This July Fourth, the United States will turn 244. You might choose to celebrate, with fireworks and other explosives. I prefer not to—partly because I hate big bangs, and partly because I take no pride in our supposed independence.
I’m not sure what this country is for, or why it endures. Whom it serves, whom it protects. What we humans of Turtle Island gain, by propping it up.
In an interview in the June issue of Chronogram, fantasy author N. K. Jemisin details how immigrants from various European countries sacrificed their heritage, after arriving in America, for the benefits of “whiteness”.
“Basically, before Europeans came to America, before colonization,” she says, “Europeans regarded each other as not the same people. The French did not like the Germans. The Germans did not like the English. There was none of this ‘we’re all white’ shit. Whiteness is an outgrowth of colonialism. It’s an attempt to homogenize people from very different ethnic backgrounds and very different traditions and give them a single agenda, and that agenda is, ‘Hey, at least you’re not black,’ or ‘Hey, at least you’re not one of these other people.’”
What might de-homogenization look like? How might “white” people begin to remember, and re-honor, the lands and living webs that shaped our ancestors?
Dissolving the United States—and with it the myth of America (as the land of the free and the home of the brave)—could play a vital role in this process.
Scale matters. So does DNA. And while I applaud the colonists for overthrowing their imperial overlords, I can’t forget that they were simultaneously wiping out Native settlements and holding half a million people of African descent in bondage—while incubating an empire of their own that could not help but wreak havoc on the web of relationships, in the name of building wealth. That is what empires do; that is the job of an empire.
Cults do something similar. And they too tend to show what they’re up to, right from the start, if you know what to look for: yes, most cults begin as loose knots of people, gathered ’round a charismatic leader, who might not, at first, exert strict control. Gradually, however, the knot tightens—into a noose—as the original power imbalance grows.
Healthy groups and communities, on the other hand, usually start with a number of partners who work hard to develop, articulate, uphold, and emend patterns of shared governance.
You can tell whether an entity harbors deadly toxins by probing its roots.
In the roots of the United States, I do see a desire for self-determination—alongside a lust to enslave and remove that doesn’t jibe with real self-rule.
In her book Bounded Choice, cult researcher Janja Lalich explains that people who enter cults don’t surrender their intelligence, talent, skill, or brilliance; rather, they learn to apply these assets within much narrower parameters. For example: in my cult, instead of asking, “How can I most efficiently and effectively generate income?” I asked, “How can I get better and better at foisting our magazines, music, and T-shirts on unsuspecting strangers?”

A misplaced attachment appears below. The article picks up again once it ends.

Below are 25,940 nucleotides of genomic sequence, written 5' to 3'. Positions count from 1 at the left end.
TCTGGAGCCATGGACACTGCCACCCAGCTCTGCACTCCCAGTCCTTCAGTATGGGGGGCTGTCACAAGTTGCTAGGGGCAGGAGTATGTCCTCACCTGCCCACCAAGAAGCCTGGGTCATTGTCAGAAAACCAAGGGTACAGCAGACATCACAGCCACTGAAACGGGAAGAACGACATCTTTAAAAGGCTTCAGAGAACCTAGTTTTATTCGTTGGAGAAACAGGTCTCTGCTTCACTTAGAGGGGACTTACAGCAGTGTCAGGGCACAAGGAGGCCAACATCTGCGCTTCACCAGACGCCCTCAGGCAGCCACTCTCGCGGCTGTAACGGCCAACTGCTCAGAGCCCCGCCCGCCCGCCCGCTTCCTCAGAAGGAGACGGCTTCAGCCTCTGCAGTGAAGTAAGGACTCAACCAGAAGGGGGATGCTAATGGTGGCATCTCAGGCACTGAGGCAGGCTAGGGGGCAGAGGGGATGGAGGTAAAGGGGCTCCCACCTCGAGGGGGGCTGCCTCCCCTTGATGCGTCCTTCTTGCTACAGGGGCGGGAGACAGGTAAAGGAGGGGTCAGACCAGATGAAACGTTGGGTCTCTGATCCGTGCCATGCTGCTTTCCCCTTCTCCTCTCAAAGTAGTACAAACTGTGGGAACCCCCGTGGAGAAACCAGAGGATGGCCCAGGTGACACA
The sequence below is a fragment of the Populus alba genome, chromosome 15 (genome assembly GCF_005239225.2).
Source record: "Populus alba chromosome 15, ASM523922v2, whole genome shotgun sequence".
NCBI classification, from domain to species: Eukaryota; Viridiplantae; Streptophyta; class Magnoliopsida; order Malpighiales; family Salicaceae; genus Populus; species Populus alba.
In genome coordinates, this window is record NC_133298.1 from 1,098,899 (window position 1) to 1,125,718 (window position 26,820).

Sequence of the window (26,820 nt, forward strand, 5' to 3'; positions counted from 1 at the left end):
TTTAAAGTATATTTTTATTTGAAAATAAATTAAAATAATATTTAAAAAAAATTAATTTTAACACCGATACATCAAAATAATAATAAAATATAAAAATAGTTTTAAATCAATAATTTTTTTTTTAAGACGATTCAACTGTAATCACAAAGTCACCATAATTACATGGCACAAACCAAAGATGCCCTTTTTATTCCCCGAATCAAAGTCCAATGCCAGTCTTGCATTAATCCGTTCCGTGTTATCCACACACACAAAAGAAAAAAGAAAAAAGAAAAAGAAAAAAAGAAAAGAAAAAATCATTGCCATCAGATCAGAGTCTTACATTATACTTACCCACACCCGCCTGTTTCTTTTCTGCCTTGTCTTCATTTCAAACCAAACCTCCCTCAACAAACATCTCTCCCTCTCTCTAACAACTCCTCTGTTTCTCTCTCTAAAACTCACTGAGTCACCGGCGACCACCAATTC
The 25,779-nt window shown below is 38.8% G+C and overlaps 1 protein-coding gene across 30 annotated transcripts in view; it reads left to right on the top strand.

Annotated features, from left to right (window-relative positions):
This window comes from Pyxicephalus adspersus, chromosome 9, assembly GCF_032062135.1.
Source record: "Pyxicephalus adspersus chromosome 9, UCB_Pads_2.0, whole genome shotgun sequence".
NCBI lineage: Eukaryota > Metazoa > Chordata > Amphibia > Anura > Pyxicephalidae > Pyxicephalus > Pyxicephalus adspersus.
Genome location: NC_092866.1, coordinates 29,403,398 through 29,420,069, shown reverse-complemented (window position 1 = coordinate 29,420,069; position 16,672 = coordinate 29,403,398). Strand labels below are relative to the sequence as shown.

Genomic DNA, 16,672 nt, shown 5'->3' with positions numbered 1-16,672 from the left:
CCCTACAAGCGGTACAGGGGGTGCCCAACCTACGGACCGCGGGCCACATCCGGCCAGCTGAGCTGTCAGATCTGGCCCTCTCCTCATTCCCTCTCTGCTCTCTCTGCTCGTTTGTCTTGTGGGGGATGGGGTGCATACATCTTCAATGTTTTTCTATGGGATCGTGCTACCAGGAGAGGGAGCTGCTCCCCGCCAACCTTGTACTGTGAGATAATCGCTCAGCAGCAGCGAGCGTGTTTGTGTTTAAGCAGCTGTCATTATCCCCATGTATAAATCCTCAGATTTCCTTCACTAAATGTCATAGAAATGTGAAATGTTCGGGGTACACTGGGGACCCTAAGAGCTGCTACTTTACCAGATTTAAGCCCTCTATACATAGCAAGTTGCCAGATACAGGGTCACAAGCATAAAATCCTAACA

Looking ahead to the November election, featuring a choice between Slippery Don and Sleepy Joe, I propose that presidential contests have little to do with choosing a leader—and everything to do with training us citizens to eschew polyculture (along with true sovereignty) and bow to bounded choice.
To leave a cult, you must step out of the story that governs it—the story you’re trapped inside. You can’t just tweak scenes, or shuffle characters. Beneath the many false binaries the US offers its people (jobs vs. ecological stewardship, Biden vs. Trump, safety vs. eliminating prisons and police) lies the myth that it must prevail. That it must last. That it is too noble, and too big, to fail.
But what if the US—this monstrous hybrid—is actually too big to succeed? Too riddled with ancient poisons to achieve good health? And what if—as in any forest—succession is, in fact, inevitable? Why would this empire merit eternal life, when every other has died?
I say, let’s dissolve the dis-union. Return unceded territories to their Native sovereigns. Liquidate the federal government’s assets and distribute the proceeds to those whose land and liberty it’s stolen. Regroup along bioregional lines, acknowledging water- and foodsheds. Allow ourselves to de-homogenize, and re-indigenize, by turning in awe to our local living webs, and letting them tell us what to do.
Helen Zuman—author, chocolatier, reweaver, walker, wife, daughter, sister, and witch—details her first (ill-starred) attempt at villaging in her memoir, Mating in Captivity (She Writes Press 2018). Get in touch via email (email@example.com); read more at helenzuman.com; find her on Twitter @HelenZuman. Use either Federal Reserve Notes or Currents to buy her book!